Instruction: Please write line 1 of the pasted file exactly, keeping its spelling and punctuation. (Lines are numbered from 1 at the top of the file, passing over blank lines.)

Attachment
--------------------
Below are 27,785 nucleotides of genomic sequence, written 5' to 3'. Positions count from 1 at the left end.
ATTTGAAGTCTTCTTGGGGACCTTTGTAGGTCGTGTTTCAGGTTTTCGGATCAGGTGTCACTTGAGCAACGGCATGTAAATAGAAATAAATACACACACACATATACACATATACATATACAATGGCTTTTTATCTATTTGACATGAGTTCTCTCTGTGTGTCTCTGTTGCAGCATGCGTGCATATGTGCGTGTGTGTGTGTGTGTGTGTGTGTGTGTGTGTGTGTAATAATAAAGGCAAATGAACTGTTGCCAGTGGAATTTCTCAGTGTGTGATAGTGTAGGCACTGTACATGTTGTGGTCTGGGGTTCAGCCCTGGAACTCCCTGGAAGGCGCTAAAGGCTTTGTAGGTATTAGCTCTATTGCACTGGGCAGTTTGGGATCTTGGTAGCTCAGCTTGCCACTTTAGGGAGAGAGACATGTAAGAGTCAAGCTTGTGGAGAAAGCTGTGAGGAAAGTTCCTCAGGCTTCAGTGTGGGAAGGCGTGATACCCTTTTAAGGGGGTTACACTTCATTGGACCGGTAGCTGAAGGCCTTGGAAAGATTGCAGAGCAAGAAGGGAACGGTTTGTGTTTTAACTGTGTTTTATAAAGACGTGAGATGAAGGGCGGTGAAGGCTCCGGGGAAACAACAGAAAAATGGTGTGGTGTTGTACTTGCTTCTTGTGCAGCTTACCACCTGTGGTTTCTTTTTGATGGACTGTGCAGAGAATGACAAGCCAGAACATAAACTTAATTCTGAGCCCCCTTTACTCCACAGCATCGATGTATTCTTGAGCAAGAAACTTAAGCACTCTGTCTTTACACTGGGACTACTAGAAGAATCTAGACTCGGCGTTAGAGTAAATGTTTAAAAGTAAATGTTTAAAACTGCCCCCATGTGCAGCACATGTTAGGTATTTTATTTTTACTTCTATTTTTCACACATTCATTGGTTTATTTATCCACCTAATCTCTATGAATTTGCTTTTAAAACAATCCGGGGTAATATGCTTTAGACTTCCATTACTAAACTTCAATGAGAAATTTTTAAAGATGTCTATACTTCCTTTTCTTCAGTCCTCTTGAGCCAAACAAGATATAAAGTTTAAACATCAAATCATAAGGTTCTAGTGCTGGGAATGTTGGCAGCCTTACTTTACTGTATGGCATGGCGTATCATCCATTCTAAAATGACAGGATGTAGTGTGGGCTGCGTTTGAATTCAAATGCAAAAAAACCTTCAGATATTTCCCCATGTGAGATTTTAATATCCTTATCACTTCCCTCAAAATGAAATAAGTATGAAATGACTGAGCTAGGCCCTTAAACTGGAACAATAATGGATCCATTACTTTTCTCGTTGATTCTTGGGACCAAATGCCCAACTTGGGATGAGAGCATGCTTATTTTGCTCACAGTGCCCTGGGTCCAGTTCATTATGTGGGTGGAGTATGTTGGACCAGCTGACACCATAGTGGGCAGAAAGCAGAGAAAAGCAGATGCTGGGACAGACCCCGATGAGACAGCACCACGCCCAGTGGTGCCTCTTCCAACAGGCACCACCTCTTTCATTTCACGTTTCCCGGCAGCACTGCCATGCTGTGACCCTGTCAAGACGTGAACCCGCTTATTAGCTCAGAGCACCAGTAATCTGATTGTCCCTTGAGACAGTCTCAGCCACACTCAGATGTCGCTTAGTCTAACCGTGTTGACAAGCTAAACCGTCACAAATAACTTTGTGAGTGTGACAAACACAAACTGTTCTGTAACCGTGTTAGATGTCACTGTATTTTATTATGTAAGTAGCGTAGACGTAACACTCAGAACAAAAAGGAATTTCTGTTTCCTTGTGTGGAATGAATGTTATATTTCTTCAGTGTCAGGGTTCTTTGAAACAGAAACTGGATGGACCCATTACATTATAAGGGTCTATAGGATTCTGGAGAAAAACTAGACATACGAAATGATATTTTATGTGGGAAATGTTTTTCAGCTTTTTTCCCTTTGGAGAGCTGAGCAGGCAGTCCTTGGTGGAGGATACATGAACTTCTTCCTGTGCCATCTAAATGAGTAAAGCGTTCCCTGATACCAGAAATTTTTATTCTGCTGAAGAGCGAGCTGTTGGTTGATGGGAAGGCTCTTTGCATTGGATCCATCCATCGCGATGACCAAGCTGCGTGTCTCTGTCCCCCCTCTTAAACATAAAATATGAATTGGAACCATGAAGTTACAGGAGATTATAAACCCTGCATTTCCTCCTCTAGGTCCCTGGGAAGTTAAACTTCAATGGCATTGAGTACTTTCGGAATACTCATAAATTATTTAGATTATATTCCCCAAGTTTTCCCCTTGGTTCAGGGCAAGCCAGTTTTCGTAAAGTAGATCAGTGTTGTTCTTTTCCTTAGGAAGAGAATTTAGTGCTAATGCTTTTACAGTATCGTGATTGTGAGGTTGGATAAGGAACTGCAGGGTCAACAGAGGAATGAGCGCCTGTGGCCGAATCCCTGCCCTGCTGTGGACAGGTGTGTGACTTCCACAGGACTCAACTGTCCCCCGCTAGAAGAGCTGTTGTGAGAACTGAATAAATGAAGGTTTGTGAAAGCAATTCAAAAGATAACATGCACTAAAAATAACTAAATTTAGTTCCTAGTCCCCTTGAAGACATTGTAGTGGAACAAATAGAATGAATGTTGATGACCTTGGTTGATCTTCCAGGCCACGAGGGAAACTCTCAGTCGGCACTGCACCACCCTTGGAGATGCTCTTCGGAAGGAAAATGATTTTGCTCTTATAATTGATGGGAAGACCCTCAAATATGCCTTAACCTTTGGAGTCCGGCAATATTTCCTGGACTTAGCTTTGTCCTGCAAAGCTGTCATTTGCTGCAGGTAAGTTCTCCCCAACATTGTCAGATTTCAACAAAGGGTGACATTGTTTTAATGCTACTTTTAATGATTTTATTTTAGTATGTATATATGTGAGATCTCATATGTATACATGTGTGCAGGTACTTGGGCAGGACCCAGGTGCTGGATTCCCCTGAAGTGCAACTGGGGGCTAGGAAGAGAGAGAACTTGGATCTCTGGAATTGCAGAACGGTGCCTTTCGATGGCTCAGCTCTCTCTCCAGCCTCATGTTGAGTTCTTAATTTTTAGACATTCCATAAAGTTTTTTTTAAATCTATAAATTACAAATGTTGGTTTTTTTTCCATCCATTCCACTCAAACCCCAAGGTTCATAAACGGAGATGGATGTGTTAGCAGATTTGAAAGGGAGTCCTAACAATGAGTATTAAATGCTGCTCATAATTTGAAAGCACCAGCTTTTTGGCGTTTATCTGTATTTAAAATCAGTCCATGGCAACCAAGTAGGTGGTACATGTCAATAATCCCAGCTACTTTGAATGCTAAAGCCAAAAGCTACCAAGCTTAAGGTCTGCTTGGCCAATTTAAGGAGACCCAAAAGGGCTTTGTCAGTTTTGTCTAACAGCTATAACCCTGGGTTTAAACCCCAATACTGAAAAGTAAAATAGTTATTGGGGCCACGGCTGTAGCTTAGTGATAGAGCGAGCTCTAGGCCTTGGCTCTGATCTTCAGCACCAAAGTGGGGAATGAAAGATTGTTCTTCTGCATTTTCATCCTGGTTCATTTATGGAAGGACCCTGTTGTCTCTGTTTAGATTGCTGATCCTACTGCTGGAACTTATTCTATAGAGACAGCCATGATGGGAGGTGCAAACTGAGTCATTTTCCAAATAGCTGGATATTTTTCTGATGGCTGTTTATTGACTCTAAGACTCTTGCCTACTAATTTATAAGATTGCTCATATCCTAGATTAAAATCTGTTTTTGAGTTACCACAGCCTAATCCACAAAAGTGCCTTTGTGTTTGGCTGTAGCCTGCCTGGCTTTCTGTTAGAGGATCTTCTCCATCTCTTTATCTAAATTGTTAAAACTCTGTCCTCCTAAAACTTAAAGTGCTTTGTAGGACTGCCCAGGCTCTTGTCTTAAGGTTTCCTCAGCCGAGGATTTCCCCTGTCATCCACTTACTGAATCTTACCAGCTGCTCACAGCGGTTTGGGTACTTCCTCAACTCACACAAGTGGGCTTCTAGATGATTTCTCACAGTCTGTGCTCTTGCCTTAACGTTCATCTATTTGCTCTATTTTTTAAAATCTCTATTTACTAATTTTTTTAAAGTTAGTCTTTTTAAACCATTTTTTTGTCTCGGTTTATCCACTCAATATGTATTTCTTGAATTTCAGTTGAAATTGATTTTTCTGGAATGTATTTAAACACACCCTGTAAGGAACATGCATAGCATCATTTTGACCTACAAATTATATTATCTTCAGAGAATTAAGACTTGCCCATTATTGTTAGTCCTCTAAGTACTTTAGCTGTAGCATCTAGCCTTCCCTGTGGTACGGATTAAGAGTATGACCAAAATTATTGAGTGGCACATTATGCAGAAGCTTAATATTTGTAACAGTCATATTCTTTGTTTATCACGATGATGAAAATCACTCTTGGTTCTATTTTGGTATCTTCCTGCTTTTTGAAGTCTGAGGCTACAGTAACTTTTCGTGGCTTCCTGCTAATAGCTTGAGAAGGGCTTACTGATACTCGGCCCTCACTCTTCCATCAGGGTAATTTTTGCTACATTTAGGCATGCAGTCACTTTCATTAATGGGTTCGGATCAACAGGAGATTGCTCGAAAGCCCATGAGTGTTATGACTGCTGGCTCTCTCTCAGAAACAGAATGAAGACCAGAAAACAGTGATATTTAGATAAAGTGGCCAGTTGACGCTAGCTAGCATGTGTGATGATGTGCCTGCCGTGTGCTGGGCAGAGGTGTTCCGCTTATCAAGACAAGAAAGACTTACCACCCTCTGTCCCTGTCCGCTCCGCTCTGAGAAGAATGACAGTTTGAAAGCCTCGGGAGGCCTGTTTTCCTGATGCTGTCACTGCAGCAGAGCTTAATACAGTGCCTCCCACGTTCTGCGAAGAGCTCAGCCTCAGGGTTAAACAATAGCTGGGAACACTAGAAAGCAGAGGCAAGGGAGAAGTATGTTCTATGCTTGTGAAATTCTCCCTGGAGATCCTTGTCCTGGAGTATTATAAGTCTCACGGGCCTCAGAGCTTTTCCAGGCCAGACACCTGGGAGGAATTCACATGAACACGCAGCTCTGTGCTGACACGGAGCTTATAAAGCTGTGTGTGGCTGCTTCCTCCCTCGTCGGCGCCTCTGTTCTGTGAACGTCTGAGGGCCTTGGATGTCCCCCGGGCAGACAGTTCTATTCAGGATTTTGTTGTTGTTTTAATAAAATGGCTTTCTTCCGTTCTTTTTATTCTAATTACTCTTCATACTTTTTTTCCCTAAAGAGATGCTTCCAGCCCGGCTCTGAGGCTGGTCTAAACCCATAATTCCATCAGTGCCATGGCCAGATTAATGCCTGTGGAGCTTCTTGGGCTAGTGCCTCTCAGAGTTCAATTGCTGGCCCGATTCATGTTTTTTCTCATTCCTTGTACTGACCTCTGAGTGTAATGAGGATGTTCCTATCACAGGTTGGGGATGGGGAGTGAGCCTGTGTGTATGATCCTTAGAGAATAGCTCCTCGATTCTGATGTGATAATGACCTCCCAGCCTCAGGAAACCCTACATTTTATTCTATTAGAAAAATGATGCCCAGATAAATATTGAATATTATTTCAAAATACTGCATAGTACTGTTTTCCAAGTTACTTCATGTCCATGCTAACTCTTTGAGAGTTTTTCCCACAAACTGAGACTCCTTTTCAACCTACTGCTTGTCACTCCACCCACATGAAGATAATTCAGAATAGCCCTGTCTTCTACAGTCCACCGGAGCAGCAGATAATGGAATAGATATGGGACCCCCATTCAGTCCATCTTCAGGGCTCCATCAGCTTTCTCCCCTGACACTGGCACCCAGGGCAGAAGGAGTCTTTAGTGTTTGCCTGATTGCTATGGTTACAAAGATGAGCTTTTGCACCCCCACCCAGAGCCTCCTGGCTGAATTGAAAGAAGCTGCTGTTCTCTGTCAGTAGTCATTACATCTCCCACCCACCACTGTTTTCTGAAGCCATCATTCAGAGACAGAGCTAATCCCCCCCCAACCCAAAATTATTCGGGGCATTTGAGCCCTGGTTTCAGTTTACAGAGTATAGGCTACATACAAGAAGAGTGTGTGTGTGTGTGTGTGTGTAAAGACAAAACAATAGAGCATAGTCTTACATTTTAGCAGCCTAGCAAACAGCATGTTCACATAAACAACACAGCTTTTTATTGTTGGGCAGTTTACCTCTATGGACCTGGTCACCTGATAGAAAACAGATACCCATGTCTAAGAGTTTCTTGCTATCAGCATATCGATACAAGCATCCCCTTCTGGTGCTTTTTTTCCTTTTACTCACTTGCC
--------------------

Below are 27,785 nucleotides of genomic sequence, written 5' to 3'. Positions count from 1 at the left end.